Austerity made GDP fall 3 times more than projected
You have to admire the IMF’s gall. After admitting it underestimated the impact of its austerity programme for Greece by a factor of 3, it asks, “should the fiscal adjustment path have been more gradual?” And just in case you think such a monumental error would chasten the IMF, it makes it clear the question is rhetorical since, in the intro to the section it says “it is difficult to argue that adjustment should have been attempted more slowly.” Even more interesting is the IMF’s explanation for what went wrong. In January itself, its head of research Olivier Blanchard wrote a detailed working paper arguing the fiscal multipliers—the impact of a cut in government expenditure on economic growth—were wrong by between 2 to 4 times; instead of the multiplier being the 0.5 assumed, it was more likely to be between 0.9 and 1.7 due to what economists call the liquidity trap. Under normal circumstances, a cut in government expenditure lowers interest rates and this stimulates private consumption to rise—in a liquidity trap situation, where interest rates are already at zero, interest rates can’t fall further and, with households over-leveraged, they are not in a position to raise consumption. As a result, while the IMF originally thought Greek GDP would fall 5.5% between 2009 and 2012, it contracted 17%; unemployment rates rose to 25% against the projected 15%; ironically, the collapse in the economy make the financial sector even more vulnerable.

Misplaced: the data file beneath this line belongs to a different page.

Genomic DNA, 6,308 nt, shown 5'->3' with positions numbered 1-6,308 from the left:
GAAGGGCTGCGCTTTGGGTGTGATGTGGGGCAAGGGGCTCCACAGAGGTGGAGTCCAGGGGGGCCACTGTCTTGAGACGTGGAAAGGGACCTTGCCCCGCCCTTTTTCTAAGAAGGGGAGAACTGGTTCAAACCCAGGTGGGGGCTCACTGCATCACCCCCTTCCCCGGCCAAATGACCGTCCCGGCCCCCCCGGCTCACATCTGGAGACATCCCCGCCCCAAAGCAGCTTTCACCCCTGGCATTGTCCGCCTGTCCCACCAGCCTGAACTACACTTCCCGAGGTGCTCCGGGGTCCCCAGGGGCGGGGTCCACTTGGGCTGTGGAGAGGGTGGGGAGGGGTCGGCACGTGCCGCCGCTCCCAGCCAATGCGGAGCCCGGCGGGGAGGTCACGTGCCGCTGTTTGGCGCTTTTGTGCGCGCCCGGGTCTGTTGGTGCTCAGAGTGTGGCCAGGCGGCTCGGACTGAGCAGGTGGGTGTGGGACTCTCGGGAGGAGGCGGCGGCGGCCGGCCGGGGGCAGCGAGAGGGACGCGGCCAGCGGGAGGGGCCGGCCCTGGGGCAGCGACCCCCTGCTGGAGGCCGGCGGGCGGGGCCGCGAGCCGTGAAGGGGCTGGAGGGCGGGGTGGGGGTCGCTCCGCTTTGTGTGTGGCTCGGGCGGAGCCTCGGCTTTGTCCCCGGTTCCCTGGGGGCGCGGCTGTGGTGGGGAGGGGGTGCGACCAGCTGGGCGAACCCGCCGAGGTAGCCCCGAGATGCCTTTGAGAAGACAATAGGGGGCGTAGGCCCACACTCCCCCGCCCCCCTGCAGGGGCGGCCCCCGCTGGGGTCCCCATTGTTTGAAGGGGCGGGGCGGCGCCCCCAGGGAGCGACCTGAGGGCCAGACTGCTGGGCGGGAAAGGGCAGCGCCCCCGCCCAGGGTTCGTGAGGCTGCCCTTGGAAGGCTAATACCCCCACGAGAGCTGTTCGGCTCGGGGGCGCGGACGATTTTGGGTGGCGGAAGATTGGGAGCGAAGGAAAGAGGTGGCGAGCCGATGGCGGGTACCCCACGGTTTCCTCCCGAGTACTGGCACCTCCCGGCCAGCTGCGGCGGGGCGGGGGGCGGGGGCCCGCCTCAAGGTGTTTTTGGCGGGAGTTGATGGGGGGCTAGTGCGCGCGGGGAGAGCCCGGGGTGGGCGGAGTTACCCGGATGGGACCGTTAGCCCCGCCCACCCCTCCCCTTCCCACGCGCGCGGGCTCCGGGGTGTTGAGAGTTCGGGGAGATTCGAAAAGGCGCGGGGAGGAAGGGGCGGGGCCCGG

In retrospect, the IMF says, had the Greek public debt been restructured in the sense creditors were told to take a big haircut, this “could have eased the burden of adjustment on Greece and contributed to a less dramatic contraction in output.” So why wasn’t this done? Because, since the bulk of Greek debt was held by eurozone banks, this would have worsened their balance sheets, exposing them to a greater risk—in other words, Greece had to be collateral damage in the attempt to save Europe since, at that point, the Germans were not agreeable to less austerity and Europe had not taken enough risk mitigation exercises were the sovereign crisis to spill over to the banks. The EFSF, ESM and the OMT were not in place at that point, and certainly not as capitalised as they are today. Someone needs to tell the Greeks that their suffering has made it possible for other countries not to have to face the same fate.